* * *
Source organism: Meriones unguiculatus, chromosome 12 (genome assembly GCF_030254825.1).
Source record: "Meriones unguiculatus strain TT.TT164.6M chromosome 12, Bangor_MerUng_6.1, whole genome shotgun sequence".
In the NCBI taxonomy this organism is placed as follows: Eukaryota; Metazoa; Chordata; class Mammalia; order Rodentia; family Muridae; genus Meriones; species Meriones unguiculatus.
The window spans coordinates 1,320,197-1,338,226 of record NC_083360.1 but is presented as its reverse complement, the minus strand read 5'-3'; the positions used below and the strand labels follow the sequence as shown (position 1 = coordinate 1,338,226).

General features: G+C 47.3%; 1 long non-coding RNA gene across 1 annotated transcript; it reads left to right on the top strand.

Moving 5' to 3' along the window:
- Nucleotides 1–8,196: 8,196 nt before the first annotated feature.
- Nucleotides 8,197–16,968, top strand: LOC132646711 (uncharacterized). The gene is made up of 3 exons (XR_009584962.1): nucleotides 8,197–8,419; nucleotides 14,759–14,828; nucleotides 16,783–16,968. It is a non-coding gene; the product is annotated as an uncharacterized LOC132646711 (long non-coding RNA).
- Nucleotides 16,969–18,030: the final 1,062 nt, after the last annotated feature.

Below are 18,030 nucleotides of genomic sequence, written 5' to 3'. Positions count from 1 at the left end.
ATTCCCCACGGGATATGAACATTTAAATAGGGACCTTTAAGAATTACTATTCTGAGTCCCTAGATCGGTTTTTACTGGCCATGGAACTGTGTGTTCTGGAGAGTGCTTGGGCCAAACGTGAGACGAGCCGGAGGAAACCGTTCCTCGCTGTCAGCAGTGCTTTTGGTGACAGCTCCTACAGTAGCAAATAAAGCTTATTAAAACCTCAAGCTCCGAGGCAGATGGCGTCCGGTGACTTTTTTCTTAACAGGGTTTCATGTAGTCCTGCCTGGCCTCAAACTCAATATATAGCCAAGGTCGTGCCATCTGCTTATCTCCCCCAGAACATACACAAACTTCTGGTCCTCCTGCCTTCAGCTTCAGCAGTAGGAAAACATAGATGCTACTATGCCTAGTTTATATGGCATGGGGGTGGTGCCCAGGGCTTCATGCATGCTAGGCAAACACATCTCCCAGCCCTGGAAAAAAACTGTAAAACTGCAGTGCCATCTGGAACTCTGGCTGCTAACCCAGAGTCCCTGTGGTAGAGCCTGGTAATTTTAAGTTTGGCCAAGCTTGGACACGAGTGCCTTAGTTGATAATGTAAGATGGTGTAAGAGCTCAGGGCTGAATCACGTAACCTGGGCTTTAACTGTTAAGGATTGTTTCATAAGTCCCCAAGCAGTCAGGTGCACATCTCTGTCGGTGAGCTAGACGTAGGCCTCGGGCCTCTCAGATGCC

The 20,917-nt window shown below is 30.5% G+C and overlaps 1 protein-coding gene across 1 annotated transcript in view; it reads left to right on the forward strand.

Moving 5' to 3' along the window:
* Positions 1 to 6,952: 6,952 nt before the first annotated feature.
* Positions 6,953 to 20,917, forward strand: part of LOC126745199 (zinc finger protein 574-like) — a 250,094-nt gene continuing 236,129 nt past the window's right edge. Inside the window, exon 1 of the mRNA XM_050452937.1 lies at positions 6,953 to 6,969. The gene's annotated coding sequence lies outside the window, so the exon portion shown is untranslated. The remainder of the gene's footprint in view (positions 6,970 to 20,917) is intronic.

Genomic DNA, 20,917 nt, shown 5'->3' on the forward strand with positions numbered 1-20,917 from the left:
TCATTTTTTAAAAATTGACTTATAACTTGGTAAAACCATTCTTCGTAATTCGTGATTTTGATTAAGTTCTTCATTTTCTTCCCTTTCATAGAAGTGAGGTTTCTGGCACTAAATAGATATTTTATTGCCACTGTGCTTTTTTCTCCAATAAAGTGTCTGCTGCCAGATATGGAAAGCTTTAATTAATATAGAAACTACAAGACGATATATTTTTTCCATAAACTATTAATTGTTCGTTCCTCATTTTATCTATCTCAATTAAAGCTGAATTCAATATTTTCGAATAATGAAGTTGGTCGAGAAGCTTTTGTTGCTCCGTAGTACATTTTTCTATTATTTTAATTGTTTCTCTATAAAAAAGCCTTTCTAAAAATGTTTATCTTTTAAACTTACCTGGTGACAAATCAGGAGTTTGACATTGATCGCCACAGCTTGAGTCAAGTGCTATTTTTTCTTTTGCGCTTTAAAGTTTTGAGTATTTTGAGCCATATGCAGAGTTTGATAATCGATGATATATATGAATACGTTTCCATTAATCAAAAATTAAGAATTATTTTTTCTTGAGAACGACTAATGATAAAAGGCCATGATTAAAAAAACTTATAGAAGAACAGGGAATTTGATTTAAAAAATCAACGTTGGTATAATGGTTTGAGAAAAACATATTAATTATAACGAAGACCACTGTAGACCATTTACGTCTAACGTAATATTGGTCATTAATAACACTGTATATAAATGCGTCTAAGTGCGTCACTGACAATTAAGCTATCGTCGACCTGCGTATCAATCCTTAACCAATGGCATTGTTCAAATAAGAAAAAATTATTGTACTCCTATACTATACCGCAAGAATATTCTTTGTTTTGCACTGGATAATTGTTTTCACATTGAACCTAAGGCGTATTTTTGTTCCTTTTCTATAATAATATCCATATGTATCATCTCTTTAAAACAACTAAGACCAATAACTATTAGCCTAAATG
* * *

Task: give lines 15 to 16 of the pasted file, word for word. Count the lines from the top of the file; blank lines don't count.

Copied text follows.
* Positions 6,953 to 20,917, forward strand: part of LOC126745199 (zinc finger protein 574-like) — a 250,094-nt gene continuing 236,129 nt past the window's right edge. Inside the window, exon 1 of the mRNA XM_050452937.1 lies at positions 6,953 to 6,969. The gene's annotated coding sequence lies outside the window, so the exon portion shown is untranslated. The remainder of the gene's footprint in view (positions 6,970 to 20,917) is intronic.

Genomic DNA, 20,917 nt, shown 5'->3' on the forward strand with positions numbered 1-20,917 from the left: